Pakistan seizes militant stronghold

LOI SAM, Pakistan — Pakistan’s army captured a key militant stronghold near the Afghan border, a breakthrough in a bloody push against the Taliban and al-Qaida that has claimed 95 civilian lives, the military said Saturday.

Army spokesman Maj. Gen. Athar Abbas said troops on Saturday captured Loi Sam, a town in the Bajur region sitting on a vital intersection connecting the border to three neighboring Pakistani regions.

“Now we have complete control in this area from where miscreants used to go to Afghanistan,” Abbas said Saturday. “Miscreants have been expelled or killed.”

Pakistan’s army launched an offensive in Bajur in early August, saying the region had become a “mega-sanctuary” for militants waging an intensifying insurgency on both sides of the frontier.

U.S. officials praised the operation, saying it had helped reduce violence on the Afghan side of the border.

However, there has been no halt to the regular American missile strikes on suspected militants hideouts in other parts of Pakistan’s wild frontier region, despite Islamabad’s protests the attacks violate its sovereignty.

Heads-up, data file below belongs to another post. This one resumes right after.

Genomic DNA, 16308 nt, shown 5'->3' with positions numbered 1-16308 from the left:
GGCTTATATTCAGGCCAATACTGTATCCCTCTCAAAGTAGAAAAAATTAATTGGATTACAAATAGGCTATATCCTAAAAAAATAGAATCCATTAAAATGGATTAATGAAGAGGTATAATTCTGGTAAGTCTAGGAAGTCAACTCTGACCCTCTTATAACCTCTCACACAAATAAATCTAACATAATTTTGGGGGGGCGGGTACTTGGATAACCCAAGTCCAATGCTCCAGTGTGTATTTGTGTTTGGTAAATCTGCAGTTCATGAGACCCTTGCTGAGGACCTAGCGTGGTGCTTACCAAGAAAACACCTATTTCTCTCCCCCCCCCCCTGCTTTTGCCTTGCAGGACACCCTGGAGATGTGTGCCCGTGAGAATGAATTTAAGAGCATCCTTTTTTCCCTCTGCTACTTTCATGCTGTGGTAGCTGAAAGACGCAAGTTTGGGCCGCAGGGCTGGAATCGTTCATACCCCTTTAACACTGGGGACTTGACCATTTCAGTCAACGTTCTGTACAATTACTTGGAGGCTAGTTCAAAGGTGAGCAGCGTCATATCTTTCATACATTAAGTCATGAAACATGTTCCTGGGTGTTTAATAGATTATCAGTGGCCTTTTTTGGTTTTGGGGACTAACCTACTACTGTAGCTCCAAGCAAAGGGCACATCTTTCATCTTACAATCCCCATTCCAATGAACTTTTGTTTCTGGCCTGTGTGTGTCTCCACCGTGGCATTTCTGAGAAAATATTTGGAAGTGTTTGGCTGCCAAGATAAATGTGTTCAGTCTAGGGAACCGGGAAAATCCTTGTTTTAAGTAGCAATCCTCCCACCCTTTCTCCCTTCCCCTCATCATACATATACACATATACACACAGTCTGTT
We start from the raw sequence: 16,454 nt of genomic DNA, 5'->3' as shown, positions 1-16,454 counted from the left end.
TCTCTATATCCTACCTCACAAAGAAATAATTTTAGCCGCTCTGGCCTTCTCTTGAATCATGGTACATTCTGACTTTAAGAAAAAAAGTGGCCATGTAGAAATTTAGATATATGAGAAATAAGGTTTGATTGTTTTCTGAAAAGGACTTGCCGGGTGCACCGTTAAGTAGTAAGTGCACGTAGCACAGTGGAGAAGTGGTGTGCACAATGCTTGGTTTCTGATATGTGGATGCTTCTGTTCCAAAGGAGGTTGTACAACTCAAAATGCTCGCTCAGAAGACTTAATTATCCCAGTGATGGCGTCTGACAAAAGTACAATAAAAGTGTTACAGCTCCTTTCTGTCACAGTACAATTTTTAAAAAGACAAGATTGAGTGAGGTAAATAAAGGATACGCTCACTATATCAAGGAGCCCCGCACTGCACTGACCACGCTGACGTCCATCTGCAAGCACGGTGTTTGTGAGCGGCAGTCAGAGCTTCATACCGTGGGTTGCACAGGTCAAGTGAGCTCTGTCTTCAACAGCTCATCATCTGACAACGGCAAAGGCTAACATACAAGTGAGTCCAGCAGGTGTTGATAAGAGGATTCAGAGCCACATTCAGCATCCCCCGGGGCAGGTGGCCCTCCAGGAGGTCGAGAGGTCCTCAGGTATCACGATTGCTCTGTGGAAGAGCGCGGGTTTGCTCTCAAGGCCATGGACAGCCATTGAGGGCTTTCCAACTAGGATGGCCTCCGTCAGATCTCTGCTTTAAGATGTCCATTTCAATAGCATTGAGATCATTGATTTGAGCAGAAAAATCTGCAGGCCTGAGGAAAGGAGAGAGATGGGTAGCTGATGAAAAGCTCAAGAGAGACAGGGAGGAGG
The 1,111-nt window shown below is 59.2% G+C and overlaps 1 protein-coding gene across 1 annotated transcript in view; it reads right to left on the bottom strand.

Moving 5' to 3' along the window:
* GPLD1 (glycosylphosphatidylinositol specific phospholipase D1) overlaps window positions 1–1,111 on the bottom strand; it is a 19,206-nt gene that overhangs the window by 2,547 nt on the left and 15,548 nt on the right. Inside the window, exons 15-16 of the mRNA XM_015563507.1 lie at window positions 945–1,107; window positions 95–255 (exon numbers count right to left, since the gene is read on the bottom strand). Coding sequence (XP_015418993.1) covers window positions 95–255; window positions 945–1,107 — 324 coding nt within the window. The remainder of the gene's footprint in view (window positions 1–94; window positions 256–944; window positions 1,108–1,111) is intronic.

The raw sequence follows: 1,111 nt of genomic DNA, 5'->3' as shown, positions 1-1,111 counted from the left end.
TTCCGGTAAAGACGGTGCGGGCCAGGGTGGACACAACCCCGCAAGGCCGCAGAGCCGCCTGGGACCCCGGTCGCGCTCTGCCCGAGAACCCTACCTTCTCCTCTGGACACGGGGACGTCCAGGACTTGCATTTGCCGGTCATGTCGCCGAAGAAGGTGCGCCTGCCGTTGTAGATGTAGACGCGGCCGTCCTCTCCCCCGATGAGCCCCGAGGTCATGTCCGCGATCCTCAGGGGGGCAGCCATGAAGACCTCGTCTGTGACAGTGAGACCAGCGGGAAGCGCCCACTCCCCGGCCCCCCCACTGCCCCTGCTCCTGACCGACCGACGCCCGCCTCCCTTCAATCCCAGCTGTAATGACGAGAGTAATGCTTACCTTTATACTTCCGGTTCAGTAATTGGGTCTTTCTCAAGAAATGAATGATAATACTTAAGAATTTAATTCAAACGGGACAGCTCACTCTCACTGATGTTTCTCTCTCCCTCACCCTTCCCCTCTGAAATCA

Commanders had reported stiff resistance near Loi Sam from local Taliban militants reinforced by foreign fighters including some from Afghanistan.

Maj. Gen. Tariq Khan, who commands the paramilitary border force, said it could take authorities six months to a year to gain complete control of Bajur.

The region has been mentioned as a possible hiding place for Osama bin Laden and al-Qaida No. 2 Ayman al-Zawahri, but Khan said troops found no sign of them.

Violence and government restrictions have made it virtually impossible to verify accounts of the fighting.

Khan said a total of 1,500 suspected militants and 73 troops have died in the operation so far. He also said 95 civilians had died — the first official estimate of the toll on innocents.

He did not say how they died, but officials have acknowledged artillery and airstrikes devastated many residential areas.

Nearly 200,000 people have fled the fighting, many of them to camps in Pakistan and Afghanistan.

The military launched the Bajur operation after militants attacked troops trying to set up a checkpoint in Loi Sam on Aug. 8.

In Loi Sam itself, hardly a building escaped: Houses, shops and gas stations were badly damaged or destroyed. The only people on the streets were soldiers, several of them firing shells at a supposed militant hide-out.

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